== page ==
Are the Spiritual Disciplines of “Silence and Solitude” Really Biblical? -- By: Robert L. Plummer

Journal: Southern Baptist Journal of Theology
Volume: SBJT 10:4 (Winter 2006)
Article: Are the Spiritual Disciplines of “Silence and Solitude” Really Biblical?
Author: Robert L. Plummer


Are the Spiritual Disciplines of “Silence and Solitude” Really Biblical?

Robert L. Plummer

Robert L. Plummer is Assistant Professor of New Testament Interpretation at The Southern Baptist Theological Seminary, from which he received his Ph.D. Dr. Plummer has served as a missionary in East Asia and has completed several shorter assignments in Israel, Central Asia, Trinidad, and Ghana. He has written numerous scholarly articles and is the author of Paul’s Understanding of the Church’s Mission (Paternoster, 2006).

Much recent Christian literature on spiritual disciplines advocates the practices of “silence and solitude” (e.g., Invitation to Solitude and Silence, by Ruth Haley Barton, InterVarsity, 2004). Scriptural precedents for solitude and silence are given from both Old and New Testament texts (e.g., 1 Kgs 19; Mark 1:35). Such texts, however, usually come from narrative portions of Scripture, and little thought has gone into determining whether the patterns described are normative. Furthermore, other portions of Scripture that seem to speak in a praise-worthy way about a biblical figure’s lack of solitude and silence go ignored (e.g., Mark 6:32–34; 2 Cor 11:26–27).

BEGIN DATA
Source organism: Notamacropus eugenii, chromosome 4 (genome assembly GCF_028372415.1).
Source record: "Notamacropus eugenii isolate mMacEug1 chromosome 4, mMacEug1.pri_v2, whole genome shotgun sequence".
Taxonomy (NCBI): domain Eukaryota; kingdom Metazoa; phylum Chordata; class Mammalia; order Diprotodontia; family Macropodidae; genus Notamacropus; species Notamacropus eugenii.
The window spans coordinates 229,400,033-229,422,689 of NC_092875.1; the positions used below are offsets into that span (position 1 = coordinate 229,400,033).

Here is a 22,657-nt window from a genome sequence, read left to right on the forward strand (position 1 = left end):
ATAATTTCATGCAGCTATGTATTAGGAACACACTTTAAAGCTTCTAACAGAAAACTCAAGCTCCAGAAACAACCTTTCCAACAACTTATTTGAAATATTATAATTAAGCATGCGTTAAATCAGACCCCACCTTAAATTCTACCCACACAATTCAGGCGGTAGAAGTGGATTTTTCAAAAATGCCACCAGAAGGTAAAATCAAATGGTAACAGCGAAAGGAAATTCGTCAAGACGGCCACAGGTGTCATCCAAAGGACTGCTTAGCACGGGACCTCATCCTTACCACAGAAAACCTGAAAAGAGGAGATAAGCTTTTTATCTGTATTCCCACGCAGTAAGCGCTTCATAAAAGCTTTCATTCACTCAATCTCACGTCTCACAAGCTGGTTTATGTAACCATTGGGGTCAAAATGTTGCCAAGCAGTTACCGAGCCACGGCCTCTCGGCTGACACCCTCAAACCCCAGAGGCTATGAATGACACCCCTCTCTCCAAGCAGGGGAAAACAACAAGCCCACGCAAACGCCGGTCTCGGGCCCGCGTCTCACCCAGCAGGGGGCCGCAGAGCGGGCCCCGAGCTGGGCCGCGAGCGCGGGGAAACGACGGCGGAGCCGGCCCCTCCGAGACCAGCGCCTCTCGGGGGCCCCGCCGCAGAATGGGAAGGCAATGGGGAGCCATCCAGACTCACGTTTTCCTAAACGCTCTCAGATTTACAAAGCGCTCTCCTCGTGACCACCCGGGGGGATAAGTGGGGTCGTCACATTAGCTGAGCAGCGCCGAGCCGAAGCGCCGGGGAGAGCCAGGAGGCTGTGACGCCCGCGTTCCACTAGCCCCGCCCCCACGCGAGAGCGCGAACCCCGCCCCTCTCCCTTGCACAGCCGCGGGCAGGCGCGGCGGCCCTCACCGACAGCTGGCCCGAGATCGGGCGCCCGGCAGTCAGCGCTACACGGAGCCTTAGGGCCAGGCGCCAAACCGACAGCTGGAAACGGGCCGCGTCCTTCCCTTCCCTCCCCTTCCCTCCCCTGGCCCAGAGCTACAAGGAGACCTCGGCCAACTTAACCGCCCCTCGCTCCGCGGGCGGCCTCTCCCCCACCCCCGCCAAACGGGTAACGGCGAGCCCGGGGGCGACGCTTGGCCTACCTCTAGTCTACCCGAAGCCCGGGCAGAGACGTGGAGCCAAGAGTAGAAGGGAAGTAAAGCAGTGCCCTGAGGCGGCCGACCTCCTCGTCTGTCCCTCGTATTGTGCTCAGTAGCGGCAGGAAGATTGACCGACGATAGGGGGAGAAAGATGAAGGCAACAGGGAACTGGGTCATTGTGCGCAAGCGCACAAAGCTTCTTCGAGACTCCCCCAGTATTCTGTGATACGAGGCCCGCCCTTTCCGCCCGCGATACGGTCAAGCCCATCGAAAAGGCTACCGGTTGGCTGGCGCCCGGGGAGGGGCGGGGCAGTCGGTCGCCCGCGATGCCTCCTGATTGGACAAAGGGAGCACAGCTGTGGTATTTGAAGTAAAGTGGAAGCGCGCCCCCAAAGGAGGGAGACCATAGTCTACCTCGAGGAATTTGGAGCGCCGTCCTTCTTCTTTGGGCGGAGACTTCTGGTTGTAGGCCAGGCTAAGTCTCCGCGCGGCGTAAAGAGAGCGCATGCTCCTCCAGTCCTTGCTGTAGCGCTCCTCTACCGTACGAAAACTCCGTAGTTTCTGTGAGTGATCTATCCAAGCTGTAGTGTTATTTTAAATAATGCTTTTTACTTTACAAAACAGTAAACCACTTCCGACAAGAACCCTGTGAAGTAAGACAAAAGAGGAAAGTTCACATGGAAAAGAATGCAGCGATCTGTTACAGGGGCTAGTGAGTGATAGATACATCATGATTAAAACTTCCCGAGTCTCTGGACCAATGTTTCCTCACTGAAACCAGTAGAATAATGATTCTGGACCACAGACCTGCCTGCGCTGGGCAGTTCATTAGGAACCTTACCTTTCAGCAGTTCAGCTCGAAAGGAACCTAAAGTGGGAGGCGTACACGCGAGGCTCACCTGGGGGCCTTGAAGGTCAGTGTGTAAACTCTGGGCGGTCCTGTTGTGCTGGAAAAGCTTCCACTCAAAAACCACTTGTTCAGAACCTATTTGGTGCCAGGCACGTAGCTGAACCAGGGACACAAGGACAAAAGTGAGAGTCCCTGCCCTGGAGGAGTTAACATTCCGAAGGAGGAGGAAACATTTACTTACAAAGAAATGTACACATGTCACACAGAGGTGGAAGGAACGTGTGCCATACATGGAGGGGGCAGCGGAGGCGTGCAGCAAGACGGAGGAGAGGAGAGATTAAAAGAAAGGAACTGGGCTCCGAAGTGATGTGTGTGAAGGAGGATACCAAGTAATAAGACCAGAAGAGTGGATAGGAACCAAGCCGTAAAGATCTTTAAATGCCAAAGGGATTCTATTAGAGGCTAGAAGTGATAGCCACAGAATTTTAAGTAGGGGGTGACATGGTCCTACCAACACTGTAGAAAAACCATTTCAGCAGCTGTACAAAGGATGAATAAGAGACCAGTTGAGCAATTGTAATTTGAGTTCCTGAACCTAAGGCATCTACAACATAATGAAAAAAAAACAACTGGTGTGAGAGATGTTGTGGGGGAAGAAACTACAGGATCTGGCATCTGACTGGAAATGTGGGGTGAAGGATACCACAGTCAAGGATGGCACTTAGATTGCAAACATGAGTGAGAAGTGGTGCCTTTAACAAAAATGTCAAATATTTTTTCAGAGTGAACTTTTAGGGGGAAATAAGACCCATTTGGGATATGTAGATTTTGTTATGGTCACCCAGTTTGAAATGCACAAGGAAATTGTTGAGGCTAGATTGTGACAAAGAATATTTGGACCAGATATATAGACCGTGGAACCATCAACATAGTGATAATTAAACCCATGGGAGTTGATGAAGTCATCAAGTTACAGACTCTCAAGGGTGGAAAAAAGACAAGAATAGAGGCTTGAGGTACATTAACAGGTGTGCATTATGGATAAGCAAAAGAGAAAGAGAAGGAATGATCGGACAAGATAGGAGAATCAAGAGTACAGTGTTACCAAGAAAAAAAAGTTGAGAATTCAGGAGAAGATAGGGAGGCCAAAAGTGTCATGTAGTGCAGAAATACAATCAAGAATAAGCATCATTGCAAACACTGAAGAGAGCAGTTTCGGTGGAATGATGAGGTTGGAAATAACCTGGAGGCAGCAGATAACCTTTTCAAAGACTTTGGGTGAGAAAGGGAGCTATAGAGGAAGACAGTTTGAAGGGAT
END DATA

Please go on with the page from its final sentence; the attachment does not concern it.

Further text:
Is the evangelical church’s increasing adoption of silence and solitude really a return to biblically-sanctioned practices? Or, is the evangelical church simply parroting the secular culture’s fascination with Eastern religious meditation and more “holistic” approaches to life management? In answering these questions, this article seeks to provide a balanced, biblical understanding of the spiritual disciplines of “silence and solitude.”1

Introduction

Within the last twenty years, evangelicals have shown a growing interest in spiritual formation.2 We have recognized that one can have a stadium-full of people who affirm certain theological propositions, but who demonstrate little fruit of the Spirit. The paraphrased words of James 2:19 seem to apply: “So, you believe in one God—you affirm certain doctrinally orthodox statements? Well, congratulations, you have reached the spiritual maturity level of a demon!”3

Numerous books have been written on spiritual disciplines in recent years.4 I will be using the term “spiritual disciplines” ...

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